Mataas na Paaralang Pang-Agham ng Maynila

I graduated from MSHS. It’s a school located along Taft Avenue and it is home to some strangely normal people. Not that it’s anything noteworthy but the people there aren’t exactly what people assume them to be.

When we were in high school, we were also subjected to the usual drama. Every once in a while, gossip would spread about people we haven’t even exchanged looks yet. Surprisingly, we got to know each other through that exchange of stories. The small community we have became something like a familiar necessity; something bordering on family.

We were children when we entered the walls of that school. We were sticky and drooling. Some of us grew up fast (or thought they did) while some of us refused to acknowledge maturity. Some of us were pretty much shielded from the world and its awfulness. Some tended to have other influences outside the walls and perhaps it was good for them. For these matters, we only had to hope and wait.

The four years spent inside was something like an opened cage to me; the door was there for you to exercise restraint. During the first year, we were drilled to be awesome. We were taught to think that we are awesome and at the same time, to think that we could be so much more. As much as we seemed like doomed individuals back then, we were happy that we were somehow better than somebody else (that somebody else need not really exist). The downside was wearing a nametag when you’re trying so hard to shed off the elementary side of you.

When 2nd year rolled in, our batch was the meanest. All sophomores are mean. They are the prime cut tormentors of all the freshmen. The reason for this was not always clear but it was frequently attributed to no longer being the youngest in the school; hence, the petty power tripping and a prouder sidestepping. Aside from these favorite activities, sophomore year usually rolls in with the first taste of serious heartache. In our generation, this came through text messages. If you’re lucky, you’ll end the year with another hand secretly holding your own. Otherwise, you’re thinking that the world hates you and you’re belting it out in Friendster.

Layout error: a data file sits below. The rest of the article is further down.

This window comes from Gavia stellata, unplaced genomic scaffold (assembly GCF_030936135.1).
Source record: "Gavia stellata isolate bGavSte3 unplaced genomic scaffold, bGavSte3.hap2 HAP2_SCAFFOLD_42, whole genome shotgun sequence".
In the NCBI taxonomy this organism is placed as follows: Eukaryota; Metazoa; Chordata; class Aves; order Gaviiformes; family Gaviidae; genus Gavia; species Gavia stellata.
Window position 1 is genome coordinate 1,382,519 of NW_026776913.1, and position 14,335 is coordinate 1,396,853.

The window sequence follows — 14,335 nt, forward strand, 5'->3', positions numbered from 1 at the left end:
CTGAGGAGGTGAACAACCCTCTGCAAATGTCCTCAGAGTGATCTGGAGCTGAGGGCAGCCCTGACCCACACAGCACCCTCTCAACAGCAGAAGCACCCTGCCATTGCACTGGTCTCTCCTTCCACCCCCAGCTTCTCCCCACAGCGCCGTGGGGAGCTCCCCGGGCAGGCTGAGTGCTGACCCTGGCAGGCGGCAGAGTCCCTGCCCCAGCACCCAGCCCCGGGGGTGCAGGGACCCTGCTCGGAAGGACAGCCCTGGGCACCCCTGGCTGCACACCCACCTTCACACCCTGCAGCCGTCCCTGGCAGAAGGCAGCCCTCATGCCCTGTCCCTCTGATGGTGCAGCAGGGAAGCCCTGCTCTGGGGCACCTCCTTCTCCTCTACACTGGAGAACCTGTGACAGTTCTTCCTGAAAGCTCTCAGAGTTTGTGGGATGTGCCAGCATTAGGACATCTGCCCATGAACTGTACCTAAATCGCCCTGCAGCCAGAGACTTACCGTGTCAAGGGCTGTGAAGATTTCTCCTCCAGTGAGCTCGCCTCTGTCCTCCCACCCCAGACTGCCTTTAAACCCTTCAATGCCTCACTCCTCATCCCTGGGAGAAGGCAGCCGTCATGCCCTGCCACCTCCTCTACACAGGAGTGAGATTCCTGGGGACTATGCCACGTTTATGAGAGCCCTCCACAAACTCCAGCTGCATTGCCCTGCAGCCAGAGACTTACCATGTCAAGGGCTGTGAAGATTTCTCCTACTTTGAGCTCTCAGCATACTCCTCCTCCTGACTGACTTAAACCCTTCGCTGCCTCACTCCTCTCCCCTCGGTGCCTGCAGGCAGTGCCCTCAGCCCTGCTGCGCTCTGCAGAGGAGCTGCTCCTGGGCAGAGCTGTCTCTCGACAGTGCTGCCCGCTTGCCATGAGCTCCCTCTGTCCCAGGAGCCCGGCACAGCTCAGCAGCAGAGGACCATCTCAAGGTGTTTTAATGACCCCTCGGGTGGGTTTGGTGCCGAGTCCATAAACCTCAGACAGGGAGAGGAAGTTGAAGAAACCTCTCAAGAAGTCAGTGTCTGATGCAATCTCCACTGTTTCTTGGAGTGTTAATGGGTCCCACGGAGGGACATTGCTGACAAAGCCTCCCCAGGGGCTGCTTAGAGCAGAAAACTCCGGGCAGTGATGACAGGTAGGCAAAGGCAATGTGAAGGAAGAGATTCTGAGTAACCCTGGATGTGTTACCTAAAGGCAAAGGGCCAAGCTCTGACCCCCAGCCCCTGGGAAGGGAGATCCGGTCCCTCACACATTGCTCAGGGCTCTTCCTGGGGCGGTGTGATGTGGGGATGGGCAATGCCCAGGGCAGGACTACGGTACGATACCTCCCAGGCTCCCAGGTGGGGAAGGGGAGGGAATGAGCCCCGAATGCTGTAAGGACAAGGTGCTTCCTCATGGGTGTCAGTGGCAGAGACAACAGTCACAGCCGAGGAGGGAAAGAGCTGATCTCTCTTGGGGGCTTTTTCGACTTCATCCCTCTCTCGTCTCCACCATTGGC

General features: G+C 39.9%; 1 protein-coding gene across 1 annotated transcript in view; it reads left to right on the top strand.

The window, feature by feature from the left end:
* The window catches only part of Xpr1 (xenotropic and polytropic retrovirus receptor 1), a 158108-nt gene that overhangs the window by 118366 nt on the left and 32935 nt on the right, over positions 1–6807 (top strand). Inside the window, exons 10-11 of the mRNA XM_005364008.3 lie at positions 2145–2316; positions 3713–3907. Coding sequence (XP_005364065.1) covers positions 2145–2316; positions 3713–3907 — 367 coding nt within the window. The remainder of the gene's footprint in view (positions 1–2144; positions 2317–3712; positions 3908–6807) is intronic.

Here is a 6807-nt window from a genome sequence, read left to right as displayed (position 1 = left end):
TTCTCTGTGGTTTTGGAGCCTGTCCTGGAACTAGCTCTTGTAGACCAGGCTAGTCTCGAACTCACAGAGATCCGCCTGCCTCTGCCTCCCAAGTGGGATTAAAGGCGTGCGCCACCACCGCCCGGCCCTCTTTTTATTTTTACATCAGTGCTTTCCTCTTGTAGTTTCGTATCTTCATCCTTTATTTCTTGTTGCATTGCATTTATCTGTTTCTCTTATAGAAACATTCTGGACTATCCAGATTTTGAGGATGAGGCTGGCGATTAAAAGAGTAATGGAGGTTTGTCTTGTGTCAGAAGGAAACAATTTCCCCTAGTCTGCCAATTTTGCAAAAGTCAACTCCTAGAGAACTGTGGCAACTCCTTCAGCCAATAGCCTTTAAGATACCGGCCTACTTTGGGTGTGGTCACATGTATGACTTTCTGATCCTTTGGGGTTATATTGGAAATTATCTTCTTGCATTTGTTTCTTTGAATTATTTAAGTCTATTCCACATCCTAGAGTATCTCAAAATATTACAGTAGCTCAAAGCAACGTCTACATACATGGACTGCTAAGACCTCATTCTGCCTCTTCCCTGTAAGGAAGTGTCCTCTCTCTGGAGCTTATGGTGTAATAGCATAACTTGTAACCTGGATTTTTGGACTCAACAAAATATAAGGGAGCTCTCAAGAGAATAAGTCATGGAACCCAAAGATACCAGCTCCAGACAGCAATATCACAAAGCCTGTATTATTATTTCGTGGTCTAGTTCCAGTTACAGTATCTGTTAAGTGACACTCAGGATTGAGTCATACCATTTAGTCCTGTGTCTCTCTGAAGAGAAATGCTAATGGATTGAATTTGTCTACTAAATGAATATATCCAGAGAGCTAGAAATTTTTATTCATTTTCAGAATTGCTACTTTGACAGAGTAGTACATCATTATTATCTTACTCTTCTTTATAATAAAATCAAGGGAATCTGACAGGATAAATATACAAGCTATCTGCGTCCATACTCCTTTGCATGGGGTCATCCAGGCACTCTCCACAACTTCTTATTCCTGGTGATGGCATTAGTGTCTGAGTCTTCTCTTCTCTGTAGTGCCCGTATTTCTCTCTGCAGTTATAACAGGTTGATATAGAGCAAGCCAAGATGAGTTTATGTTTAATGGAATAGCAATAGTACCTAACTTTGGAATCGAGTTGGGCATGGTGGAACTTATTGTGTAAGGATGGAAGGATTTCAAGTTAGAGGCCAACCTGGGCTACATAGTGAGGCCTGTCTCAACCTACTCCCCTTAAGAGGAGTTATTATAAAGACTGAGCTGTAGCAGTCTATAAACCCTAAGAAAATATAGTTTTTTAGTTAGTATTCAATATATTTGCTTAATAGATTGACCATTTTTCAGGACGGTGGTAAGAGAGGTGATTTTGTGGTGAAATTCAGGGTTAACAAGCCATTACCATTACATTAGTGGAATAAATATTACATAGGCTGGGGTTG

The juniors weren’t quite as quirky as their younger counterparts. They are actually the serious bunch. For us, junior year was the no-nonsense year. This was the time to be important because you are almost a senior – you had to earn points. But of course, this was the first prom. This was the year that culminated in February and not March. Sometimes, it ends happily. To the general public, they just go home stuffed and thinking how much it sucks to spend the night in the school quadrangle.

The greatest year was probably the senior year. This was the final step to freedom. For me, this was the best year of my HS life. A tip to the younger generations: when you get here, no matter how bruised you are or how perfect you think you are, things will always be so much better. Senior year was like a dream and like all dreams it tends to stay that way. It had to end. Life had to go on. Just when you thought you had it all, you still have so much more to do.

You had to begin again.

We had four years to our names. We had Paco Park, McDO-UN and KFC-Taft. We had WPD and Rob-Ermita. We were the ankle-biters of an aging city. We had known wars between sections and we had known how it is to cry over unspoken words and ungiven gifts. We had skinned knees and broken bones. We knew everything and yet we still knew so little. In our little world, we are the world.

We were required to be something when we were behind the walls of MSHS. We were expected to be better than what we are. Sometimes, these things worked but I remember things differently. We were golden but we had to be panned out of the rocky streams of the world. Eventually, we found out that we were wrong. We were not golden. We were not better than somebody else. At the end of the day, we were just sticky children hurrying to grow up.

Batchmates, did we?


About kyogakura
Bored 95% of the time.

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